FIG. 10 the aircraft is taking off or landing on the plat
50 spaced from the ground to permit the jet stream to pass
form with a pit therebeneath. This pit is built in the
down through the grate and between the beams, said
ground 55 and as shown the gases from the jet motors
beams each being hollow to receive a heat absorbing fluid,
are directed into the pit and are dissipated therein.
means to force the fluid through the beams, and a pair
If necessary the nose or upper part of each beam
of flaps hinged to each beam operative to close the space
39 and the outer surface of each flap 41, may be coated
with an asbestos sheet or layer, not shown, to prevent 55 between adjacent beams but being adapted to open the
spaces between the beams when acted on by the jets, each
the possibility of a burning action by the hot gases from
flap being hollow to receive the cooling fluid and hav
the jets.
ing means to communicate each flap with the fluid of
I claim as my invention:
its respective beam.
l. A take-olf and landing field for aircraft of the jet
7. A take-01T and landing grate for jet-propelled air
propelled type emitting jet streams, comprising a plat 60
form composed of a plurality of spaced bars with a space
craft emitting jet streams, comprising a plurality of spaced
thereunder and arranged to permit the jet stream to pass
supporting beams arranged to absorb the heat from the jet
between the bars, each bar being hollow to receive a
streams as the latter pass between the beams, and having
surface against which the jets impinge upon landing and
cooling fluid so that all the bars are fluid cooled, and a
means secured to the beams to automatically close the
pair of flaps movably hinged to each bar to close the 65 spaces lbetween the beams 'when the jet stream is not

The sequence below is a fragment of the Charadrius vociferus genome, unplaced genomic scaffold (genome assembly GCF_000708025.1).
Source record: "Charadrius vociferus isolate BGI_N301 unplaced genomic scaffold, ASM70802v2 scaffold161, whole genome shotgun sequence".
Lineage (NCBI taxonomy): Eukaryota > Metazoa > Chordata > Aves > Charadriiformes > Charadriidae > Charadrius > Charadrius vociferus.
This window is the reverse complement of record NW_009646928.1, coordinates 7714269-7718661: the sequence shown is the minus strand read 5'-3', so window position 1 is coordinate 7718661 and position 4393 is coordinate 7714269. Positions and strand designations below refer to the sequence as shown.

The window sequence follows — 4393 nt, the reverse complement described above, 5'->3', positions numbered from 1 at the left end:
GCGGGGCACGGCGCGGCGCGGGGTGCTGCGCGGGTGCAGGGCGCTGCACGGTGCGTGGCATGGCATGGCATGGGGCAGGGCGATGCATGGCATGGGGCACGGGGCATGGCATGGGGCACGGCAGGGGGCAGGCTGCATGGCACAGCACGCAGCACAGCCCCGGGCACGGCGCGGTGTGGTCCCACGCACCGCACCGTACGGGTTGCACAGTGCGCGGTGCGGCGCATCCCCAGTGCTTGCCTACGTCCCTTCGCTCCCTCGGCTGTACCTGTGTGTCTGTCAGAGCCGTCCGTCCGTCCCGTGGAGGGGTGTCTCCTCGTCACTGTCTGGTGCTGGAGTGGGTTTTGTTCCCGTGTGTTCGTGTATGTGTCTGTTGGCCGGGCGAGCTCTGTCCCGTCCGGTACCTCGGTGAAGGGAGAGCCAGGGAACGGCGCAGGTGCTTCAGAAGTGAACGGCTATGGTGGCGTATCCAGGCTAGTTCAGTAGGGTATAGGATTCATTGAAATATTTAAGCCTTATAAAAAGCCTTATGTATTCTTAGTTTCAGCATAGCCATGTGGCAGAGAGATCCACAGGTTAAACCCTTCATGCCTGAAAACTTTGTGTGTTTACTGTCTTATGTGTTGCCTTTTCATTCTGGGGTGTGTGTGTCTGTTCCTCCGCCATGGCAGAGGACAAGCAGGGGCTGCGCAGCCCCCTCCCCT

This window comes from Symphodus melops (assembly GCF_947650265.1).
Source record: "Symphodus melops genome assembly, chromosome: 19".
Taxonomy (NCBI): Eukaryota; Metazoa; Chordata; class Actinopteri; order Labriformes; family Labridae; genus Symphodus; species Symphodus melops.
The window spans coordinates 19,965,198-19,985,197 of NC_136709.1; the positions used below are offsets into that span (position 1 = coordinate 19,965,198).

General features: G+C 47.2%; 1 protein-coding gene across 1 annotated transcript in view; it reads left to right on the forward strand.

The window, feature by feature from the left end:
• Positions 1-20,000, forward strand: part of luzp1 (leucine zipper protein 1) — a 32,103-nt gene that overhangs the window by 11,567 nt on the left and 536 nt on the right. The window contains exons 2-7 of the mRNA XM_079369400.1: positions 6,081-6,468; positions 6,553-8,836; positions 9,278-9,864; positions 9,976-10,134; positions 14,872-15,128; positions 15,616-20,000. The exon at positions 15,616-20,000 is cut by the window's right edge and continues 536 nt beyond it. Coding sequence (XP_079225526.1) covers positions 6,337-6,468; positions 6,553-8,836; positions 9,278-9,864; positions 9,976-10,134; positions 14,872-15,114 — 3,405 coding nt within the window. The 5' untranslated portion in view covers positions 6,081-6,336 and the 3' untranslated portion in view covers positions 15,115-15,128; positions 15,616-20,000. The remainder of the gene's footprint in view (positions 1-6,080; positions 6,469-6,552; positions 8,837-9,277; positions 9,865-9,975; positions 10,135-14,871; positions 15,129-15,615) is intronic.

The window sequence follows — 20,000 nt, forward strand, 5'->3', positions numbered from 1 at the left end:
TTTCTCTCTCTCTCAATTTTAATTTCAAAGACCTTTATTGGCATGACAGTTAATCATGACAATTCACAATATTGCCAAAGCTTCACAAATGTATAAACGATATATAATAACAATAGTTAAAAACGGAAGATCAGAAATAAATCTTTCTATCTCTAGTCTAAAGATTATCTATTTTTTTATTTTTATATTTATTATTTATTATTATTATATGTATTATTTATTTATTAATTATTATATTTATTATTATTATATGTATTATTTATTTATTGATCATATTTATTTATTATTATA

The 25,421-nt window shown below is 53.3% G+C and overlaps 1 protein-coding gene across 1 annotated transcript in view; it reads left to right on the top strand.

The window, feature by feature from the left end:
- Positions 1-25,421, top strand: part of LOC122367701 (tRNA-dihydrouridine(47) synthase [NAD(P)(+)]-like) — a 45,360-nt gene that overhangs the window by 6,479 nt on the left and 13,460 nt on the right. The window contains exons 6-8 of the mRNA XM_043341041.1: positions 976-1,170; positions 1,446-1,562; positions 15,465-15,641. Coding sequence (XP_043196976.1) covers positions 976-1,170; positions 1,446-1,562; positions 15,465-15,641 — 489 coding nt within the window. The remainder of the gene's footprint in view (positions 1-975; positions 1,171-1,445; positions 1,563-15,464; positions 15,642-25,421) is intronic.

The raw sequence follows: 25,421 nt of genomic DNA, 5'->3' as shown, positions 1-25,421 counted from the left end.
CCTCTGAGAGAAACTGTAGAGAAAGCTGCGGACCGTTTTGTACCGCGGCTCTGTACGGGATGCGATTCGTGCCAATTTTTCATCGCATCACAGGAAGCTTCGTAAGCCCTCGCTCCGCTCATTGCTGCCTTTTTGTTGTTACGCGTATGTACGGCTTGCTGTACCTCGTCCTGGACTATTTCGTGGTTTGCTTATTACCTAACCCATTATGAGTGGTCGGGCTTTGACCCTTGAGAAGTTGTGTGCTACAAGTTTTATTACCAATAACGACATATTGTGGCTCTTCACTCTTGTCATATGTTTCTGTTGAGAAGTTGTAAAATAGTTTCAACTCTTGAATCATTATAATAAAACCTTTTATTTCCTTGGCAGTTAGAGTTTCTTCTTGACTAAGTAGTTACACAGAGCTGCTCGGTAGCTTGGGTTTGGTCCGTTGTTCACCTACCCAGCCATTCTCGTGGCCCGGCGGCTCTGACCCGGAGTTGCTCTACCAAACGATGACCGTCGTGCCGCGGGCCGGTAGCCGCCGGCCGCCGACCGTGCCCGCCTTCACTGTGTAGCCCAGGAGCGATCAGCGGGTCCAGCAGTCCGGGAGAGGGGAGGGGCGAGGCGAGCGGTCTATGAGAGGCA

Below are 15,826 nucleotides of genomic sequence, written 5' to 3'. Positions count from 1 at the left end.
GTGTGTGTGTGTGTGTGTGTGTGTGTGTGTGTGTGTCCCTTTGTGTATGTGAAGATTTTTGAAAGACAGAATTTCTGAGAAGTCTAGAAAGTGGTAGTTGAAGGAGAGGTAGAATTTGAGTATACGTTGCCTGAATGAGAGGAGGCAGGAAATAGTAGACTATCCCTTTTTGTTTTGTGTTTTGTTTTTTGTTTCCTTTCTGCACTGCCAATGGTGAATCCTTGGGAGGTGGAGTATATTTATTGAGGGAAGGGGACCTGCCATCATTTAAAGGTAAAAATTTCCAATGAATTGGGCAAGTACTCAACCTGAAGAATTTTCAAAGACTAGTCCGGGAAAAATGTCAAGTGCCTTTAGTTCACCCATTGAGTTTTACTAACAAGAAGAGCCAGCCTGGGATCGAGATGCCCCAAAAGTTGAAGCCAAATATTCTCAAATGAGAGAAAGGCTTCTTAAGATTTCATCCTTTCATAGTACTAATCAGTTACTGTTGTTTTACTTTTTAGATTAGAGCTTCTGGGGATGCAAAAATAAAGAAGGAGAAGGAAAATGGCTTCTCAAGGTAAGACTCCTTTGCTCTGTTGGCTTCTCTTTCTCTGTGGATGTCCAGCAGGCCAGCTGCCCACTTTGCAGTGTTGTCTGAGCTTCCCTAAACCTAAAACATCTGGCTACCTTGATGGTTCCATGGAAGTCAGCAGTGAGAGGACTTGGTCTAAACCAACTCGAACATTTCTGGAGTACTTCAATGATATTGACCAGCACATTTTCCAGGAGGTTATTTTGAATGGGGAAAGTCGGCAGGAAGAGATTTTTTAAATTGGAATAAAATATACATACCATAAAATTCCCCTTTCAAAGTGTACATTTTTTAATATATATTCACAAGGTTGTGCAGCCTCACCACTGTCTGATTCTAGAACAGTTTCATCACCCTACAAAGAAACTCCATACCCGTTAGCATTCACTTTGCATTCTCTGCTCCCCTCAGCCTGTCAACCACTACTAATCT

space between the bars by adjacent ends of the flaps of
active on the grate.
each two adjacent bars contacting each other to shut the
8. A take-off and landing grate for jet-propelled air
space between adjacent bars when not forced open by
craft emitting jet streams, comprising a plurality of
the jet stream.
70 spaced supporting beams arranged to absorb the heat
2. A take-off and landing field for aircraft of the jet
from the jet streams as the latter pass between the beams,
propelled type emitting jet streams, comprising a plat
form composed of a plurality of spaced bars with a
space thereunder and arranged to permit the jet stream to
pass between the bars, each bar being hollow to receive
and having means secured to the beams to automatically
close the spaces between the beams when the jet stream is
not active on the grate, said means comprising flaps hinged
to each beam and cooperating with each other as pairs
3,081,970
6
5
from a pair of adjacent beams to move to open and closed
positions.
812,158
Tuttle _______________ _2 Feb. 6, 1906
999,147
Bonine _____________ __. July 25, 1911
Kookogey ___________ __ June 20, 19‘33
1,9 14,573
References Cited in the ñle of this patent
UNITED STATES PATENTS
585,053
stevens ______________ __ June 22, 1897
742,633
Haddock ____________ _.. Oct. 27, 1903
2,512,431
5
L1t
2’692'~024
’
’
Klijzing _____________ __
Custer ______________ __
Goddard ____________ __
Burdett et al. ________ __
June 20,
Oct. 23,
Sept. 9,
Oct. 19,
1950
1951
1952
1954